Illustration of people five people meeting in different ways to represent designing for neurodiversity
Illustration by Rose Wong

Embracing Differences: Understanding and Designing for Neurodiversity

METROPOLIS believes that when we are designing for neurodiversity, we are designing for everyone. Whether it be autism, ADHD, or sensory processing disorder, learning from different social and sensory experiences will create a more just built environment.

The importance of designing for neurodiversity has surged in recent years, often reshaping our approach to accessibility and inclusion. From the selection of materials, lighting, colors, and acoustics to the evolution of educational and workplace paradigms, designers and architects carry the responsibility of ensuring that everyone, regardless of neurological profile, is set up for success. In truly embracing neurodiversity—which includes a broad spectrum of neurological differences like autism, ADHD, and dyslexia—we underscore that these distinctions are not deficiencies but valuable variations of the human mind. Here, METROPOLIS explores the process of designing for neurodiversity and building a more welcoming world for all.


What is Neurodiversity?

What is Autism and how do we design for it?

What is Sensory Design?

How can we achieve Accessibility and Universal Design?


What is Neurodiversity?

Coined by sociologist Judy Singer in the 1990s, the term “neurodiversity” challenges the notion of a singular norm and celebrates the natural variability in human neurology—including conditions like autism, ADHD and sensory processing disorders—as well as physical differences. As we become more educated on creating inclusive spaces that embrace all abilities, designers and architects are increasingly advocating for adjustments that improve focus, productivity, and comfort in settings like schools, workplaces, and beyond.

Learn more about neurodiversity and its crossover with architecture and design:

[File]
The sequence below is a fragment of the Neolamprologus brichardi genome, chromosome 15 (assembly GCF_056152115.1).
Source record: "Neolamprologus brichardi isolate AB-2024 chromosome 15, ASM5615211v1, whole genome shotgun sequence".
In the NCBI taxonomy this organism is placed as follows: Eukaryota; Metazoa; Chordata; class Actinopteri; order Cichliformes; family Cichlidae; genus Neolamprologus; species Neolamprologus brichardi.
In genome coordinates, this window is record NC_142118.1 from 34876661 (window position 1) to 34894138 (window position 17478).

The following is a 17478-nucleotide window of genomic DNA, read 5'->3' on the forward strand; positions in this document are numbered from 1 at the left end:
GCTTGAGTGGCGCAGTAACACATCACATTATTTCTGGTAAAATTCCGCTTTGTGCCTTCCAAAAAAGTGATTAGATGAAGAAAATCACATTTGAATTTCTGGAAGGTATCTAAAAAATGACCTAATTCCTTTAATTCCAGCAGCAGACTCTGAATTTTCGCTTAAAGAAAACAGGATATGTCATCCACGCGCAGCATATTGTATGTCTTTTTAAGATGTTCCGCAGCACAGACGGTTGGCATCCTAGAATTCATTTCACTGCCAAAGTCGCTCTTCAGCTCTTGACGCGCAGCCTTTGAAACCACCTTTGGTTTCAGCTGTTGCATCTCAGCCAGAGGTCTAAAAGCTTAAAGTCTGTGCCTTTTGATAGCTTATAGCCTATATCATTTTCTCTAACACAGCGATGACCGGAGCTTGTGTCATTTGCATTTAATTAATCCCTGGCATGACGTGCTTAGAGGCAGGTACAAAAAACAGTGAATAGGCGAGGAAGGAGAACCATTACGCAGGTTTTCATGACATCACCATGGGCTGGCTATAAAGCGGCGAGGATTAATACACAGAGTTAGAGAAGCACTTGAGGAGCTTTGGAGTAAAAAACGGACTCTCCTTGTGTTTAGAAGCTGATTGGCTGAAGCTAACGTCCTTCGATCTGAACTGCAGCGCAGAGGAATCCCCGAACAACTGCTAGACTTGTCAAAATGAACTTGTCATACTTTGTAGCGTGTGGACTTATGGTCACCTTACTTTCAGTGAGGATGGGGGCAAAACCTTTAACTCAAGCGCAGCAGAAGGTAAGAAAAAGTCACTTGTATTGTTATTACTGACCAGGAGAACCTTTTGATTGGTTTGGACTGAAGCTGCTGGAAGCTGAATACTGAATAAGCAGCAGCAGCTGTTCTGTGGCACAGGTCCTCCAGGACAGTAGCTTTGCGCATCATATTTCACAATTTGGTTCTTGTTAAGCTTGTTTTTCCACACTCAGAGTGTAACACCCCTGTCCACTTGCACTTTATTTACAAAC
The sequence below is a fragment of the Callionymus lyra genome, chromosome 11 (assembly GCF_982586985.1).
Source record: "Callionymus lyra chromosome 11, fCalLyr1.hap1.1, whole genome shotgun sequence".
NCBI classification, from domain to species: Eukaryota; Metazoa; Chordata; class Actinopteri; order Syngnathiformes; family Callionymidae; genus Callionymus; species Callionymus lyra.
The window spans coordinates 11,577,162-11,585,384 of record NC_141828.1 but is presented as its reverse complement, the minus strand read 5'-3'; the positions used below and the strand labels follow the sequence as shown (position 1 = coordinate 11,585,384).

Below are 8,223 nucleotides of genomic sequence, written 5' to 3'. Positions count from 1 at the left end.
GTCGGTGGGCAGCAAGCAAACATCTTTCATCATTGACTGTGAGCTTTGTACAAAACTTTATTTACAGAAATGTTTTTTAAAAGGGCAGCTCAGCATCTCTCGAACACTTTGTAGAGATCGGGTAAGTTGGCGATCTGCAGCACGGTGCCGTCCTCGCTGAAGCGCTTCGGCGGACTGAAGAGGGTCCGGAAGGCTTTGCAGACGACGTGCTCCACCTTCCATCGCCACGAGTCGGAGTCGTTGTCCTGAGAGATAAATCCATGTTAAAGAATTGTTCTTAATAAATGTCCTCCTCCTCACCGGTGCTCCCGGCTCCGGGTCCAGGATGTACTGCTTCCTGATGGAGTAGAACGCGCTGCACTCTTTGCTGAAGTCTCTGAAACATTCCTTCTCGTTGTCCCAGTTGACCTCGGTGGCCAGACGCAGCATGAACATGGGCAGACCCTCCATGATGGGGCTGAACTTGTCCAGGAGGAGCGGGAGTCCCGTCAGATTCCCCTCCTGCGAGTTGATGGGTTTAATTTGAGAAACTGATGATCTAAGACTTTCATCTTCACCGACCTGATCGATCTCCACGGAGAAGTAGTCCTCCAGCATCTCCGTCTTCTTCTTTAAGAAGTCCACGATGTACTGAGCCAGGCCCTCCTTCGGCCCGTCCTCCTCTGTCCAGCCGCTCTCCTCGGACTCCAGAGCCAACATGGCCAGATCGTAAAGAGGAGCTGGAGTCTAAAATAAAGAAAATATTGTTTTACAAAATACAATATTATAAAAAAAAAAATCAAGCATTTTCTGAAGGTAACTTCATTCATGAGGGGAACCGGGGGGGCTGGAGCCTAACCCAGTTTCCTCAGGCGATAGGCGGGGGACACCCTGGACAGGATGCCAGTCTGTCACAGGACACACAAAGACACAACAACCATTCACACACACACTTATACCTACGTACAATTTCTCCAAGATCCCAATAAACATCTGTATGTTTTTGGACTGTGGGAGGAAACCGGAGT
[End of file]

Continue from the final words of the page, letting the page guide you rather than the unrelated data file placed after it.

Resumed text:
What is Autism and How Do We Design for It?

Autism spectrum disorder (ASD) is a neurological development disorder that not only affects how people interact with others, but can also impact how they communicate and behave. About 1 in 54 children has ASD, and an even broader segment of the population identifies as neurodivergent. The A&D industry has responded, shifting away from designing for the “average” person and embracing a more universal approach that accommodates a greater range of thinking styles. Designers have also stepped up to the plate creating everything from colorful kitchen tools and human-centered spaces to inclusive nonprofits and evidence-based design guidelines to address built environments for those on the autism spectrum.

To learn more about how we can design for autism, check out the following articles below:


What is Sensory Design?

As mentioned in Ellen Lupton and Andrea Lipps’ book The Senses: Design Beyond Vision, which accompanied the eponymous Cooper Hewitt exhibit in 2018, sensory design addresses how people receive information and explore the world. It is manifested through the sense of touch, sound, smell and taste. Though the topic has only recently entered popular discourse, sensory design has expanded to include a mindset shift in how we can create spaces for all people, regardless of their sensory abilities. This, we found, helps better connect us to the material world and to each other.

For a closer look at sensory design, check out the following articles:

Sensory Design

How Can We Achieve Accessibility and Universal Design?

In the realm of design, accessibility entails creating products, devices, services or environments that can be used by as many people as possible. Though discussions around the topic have been ongoing for a while, a turning point in the conversation occurred when the Americans with Disabilities Act (ADA) was passed in 1990. The landmark legislation not only outlawed discrimination based on disability but also required employers to provide reasonable accommodations to employees with disabilities and enforced accessibility requirements on public accommodations. More than 30 years later, great strides in accessibility for architecture and design have been made, but there’s still much work to be done—especially in the technological and the building space.

Read more about how we can design for accessibility and universal design with these articles.



By taking steps to foster independence and empower success for those with neurological differences, examples of truly accessible architecture continue to grow. Architects and designers are increasingly weighing concepts like acoustics, spatial sequences, and sensory zoning that encompass design elements like color, lighting, material choices, wayfinding, and technology. As the notion of designing for neurodiversity continues to evolve our ideas of inclusivity and accessibility, we can agree on this: There’s a growing aspiration for creating more inclusive environments where diverse minds and abilities harmoniously coexist.

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